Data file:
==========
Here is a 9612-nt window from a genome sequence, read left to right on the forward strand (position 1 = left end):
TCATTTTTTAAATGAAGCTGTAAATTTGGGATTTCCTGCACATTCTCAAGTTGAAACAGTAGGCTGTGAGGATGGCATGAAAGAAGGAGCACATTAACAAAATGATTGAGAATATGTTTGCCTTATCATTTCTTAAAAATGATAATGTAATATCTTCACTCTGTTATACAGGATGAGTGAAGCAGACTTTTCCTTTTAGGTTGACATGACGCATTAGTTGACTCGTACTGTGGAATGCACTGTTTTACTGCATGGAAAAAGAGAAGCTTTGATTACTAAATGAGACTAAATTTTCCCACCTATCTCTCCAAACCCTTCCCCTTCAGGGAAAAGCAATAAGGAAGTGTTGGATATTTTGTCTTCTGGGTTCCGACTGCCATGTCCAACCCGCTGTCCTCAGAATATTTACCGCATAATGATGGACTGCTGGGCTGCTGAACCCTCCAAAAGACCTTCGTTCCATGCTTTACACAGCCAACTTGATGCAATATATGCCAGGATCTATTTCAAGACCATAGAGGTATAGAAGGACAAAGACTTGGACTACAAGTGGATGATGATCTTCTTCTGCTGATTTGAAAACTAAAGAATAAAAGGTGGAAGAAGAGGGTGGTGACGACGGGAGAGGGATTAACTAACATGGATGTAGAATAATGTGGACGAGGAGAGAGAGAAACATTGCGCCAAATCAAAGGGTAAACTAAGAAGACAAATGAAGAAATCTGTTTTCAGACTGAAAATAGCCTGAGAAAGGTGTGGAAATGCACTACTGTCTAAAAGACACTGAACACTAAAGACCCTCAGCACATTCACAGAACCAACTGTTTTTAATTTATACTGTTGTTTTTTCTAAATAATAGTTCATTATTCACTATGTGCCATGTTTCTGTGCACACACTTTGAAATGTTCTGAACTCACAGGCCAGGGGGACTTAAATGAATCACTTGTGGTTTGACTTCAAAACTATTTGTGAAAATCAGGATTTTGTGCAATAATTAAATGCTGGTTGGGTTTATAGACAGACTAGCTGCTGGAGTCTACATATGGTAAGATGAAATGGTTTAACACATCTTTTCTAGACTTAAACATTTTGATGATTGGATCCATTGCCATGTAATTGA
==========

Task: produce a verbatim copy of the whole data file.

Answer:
Here is a 9612-nt window from a genome sequence, read left to right on the forward strand (position 1 = left end):
TCATTTTTTAAATGAAGCTGTAAATTTGGGATTTCCTGCACATTCTCAAGTTGAAACAGTAGGCTGTGAGGATGGCATGAAAGAAGGAGCACATTAACAAAATGATTGAGAATATGTTTGCCTTATCATTTCTTAAAAATGATAATGTAATATCTTCACTCTGTTATACAGGATGAGTGAAGCAGACTTTTCCTTTTAGGTTGACATGACGCATTAGTTGACTCGTACTGTGGAATGCACTGTTTTACTGCATGGAAAAAGAGAAGCTTTGATTACTAAATGAGACTAAATTTTCCCACCTATCTCTCCAAACCCTTCCCCTTCAGGGAAAAGCAATAAGGAAGTGTTGGATATTTTGTCTTCTGGGTTCCGACTGCCATGTCCAACCCGCTGTCCTCAGAATATTTACCGCATAATGATGGACTGCTGGGCTGCTGAACCCTCCAAAAGACCTTCGTTCCATGCTTTACACAGCCAACTTGATGCAATATATGCCAGGATCTATTTCAAGACCATAGAGGTATAGAAGGACAAAGACTTGGACTACAAGTGGATGATGATCTTCTTCTGCTGATTTGAAAACTAAAGAATAAAAGGTGGAAGAAGAGGGTGGTGACGACGGGAGAGGGATTAACTAACATGGATGTAGAATAATGTGGACGAGGAGAGAGAGAAACATTGCGCCAAATCAAAGGGTAAACTAAGAAGACAAATGAAGAAATCTGTTTTCAGACTGAAAATAGCCTGAGAAAGGTGTGGAAATGCACTACTGTCTAAAAGACACTGAACACTAAAGACCCTCAGCACATTCACAGAACCAACTGTTTTTAATTTATACTGTTGTTTTTTCTAAATAATAGTTCATTATTCACTATGTGCCATGTTTCTGTGCACACACTTTGAAATGTTCTGAACTCACAGGCCAGGGGGACTTAAATGAATCACTTGTGGTTTGACTTCAAAACTATTTGTGAAAATCAGGATTTTGTGCAATAATTAAATGCTGGTTGGGTTTATAGACAGACTAGCTGCTGGAGTCTACATATGGTAAGATGAAATGGTTTAACACATCTTTTCTAGACTTAAACATTTTGATGATTGGATCCATTGCCATGTAATTGA